Tear gas, Molotov cocktails deployed during general strike in Greece (VIDEOS, PHOTOS)
Tear gas and Molotov cocktails have been deployed during a demonstration in Syntagma Square, Athens, where around 50,000 Greeks marched on parliament during a general strike.
Groups of youths then broke away from the crowd and began hurling stones and petrol bombs at police on Thursday. Officers responded with rounds of tear gas and stun grenades, witnesses told Reuters.
The protesters are demonstrating against pension reforms that are part of Greece's third international bailout.
"They [government] should be strung up here, in Syntagma Square," pensioner Nikos Ghinis said as he marched in central Athens.
"I'm getting €740 euros ($826.21) a month for 40 years of work...I'm (demonstrating) here for my children and grandchildren," he said.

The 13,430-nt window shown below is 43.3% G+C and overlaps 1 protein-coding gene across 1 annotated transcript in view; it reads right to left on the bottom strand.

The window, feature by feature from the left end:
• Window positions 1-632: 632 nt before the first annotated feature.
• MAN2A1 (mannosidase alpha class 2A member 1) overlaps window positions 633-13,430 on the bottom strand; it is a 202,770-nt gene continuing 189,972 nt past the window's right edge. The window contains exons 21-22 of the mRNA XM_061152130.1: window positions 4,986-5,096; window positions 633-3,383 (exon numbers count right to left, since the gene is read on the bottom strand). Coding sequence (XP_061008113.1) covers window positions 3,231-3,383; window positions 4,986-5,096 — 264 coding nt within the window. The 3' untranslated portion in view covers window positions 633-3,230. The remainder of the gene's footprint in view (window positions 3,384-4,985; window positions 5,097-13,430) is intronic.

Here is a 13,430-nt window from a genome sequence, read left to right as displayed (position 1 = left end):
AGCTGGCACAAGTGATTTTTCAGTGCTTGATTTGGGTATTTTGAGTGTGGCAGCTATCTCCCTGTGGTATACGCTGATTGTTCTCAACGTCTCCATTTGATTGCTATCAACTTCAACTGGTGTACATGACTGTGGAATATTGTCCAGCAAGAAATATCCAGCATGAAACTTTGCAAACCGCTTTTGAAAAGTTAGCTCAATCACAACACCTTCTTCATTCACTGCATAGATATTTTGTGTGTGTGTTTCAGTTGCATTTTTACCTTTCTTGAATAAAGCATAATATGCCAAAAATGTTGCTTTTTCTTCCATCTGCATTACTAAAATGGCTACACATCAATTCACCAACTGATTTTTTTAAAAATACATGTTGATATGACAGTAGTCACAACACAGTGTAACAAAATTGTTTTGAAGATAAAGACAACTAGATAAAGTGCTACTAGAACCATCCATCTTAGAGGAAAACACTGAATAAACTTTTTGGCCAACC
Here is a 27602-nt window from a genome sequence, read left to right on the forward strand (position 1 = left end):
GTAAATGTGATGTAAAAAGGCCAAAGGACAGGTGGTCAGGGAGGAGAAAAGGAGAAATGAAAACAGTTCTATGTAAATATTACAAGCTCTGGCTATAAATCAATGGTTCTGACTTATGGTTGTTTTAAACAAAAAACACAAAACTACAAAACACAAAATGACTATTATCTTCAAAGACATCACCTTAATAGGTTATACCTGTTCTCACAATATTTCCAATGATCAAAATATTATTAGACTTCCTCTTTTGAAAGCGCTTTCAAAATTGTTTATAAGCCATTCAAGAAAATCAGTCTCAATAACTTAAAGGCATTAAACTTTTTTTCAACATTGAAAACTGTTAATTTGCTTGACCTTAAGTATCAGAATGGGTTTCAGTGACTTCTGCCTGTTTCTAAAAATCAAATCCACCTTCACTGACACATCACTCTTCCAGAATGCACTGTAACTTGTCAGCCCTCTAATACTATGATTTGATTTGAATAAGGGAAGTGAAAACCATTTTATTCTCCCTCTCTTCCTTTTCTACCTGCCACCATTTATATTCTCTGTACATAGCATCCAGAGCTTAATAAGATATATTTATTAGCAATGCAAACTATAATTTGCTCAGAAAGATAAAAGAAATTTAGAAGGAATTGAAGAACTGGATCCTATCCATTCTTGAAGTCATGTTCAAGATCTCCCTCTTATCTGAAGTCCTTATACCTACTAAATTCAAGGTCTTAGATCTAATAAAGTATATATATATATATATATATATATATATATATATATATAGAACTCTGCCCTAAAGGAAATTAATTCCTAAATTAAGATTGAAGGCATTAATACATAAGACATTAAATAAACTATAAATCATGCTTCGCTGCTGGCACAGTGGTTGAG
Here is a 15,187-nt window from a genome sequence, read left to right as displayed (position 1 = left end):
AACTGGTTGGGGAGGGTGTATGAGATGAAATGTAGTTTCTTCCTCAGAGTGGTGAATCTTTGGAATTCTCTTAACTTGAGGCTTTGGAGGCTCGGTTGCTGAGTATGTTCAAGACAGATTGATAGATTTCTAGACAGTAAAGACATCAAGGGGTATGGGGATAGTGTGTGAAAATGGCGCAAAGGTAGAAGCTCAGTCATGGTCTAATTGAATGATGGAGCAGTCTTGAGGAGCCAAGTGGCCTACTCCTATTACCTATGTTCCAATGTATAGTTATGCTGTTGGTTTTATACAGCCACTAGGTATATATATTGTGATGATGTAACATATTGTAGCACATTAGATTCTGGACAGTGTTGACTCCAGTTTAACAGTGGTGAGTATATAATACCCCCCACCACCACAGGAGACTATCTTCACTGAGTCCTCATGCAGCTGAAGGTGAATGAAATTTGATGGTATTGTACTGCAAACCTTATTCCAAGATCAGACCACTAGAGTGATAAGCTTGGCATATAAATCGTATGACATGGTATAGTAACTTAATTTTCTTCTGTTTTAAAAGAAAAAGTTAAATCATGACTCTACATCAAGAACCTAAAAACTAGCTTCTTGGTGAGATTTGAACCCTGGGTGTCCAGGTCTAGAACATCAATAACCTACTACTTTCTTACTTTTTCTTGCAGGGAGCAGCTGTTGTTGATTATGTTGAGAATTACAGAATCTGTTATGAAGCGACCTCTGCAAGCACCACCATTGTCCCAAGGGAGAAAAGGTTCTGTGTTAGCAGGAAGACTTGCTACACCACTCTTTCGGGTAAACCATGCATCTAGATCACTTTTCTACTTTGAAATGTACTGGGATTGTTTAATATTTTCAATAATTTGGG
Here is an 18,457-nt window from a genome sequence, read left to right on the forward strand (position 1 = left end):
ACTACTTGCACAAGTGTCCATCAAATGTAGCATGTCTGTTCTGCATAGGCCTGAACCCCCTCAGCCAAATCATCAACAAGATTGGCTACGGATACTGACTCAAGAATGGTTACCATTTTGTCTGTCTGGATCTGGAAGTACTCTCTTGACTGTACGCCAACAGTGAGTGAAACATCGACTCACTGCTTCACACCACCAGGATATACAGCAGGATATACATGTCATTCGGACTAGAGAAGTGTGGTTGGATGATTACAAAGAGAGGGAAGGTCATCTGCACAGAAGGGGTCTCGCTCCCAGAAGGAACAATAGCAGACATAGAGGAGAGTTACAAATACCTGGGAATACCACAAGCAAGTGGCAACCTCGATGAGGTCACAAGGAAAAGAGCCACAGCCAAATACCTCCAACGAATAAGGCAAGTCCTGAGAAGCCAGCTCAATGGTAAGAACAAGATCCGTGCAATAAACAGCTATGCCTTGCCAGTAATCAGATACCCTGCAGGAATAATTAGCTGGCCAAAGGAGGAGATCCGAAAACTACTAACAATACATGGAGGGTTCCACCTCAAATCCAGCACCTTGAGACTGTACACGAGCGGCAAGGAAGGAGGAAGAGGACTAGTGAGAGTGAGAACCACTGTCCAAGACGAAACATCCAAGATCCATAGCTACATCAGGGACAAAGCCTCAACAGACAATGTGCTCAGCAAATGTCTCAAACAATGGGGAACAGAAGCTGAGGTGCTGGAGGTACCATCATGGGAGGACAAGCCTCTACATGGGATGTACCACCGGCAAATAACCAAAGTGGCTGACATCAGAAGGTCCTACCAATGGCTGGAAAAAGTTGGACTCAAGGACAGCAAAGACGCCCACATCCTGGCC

The leftist government is aiming to overhaul the system by increasing social security contributions to avoid pension cuts. However, critics are angry, stating that the reforms will cause many to lose two-thirds of their income to contributions and taxes.
Many of the country's retired population have already had their pensions slashed 11 times since 2010.
Unions say the plan will increase unemployment, as the costs for hard-pressed businesses will go up. They believe it will also force workers, mainly the self-employed, into tax evasion because it links social security contributions to declared income.
"We will reach a stage where we won't be able to make ends meet unless we steal from the state, hide income," said 70-year-old demonstrator George Stathopoulos.
The nationwide general strike has led to canceled flights, ferries, and public transport. Schools, courts, and pharmacies have also shut down, and public hospitals have been left with just emergency staff.
The strike is one of the biggest that Greece has seen since 2010, and the most significant that the government of Prime Minister Alexis Tsipras has seen since it came into power about a year ago.
Greece must cut pension spending by one percent of GDP, or 1.8 billion euros, this year in order to satisfy demands by international creditors.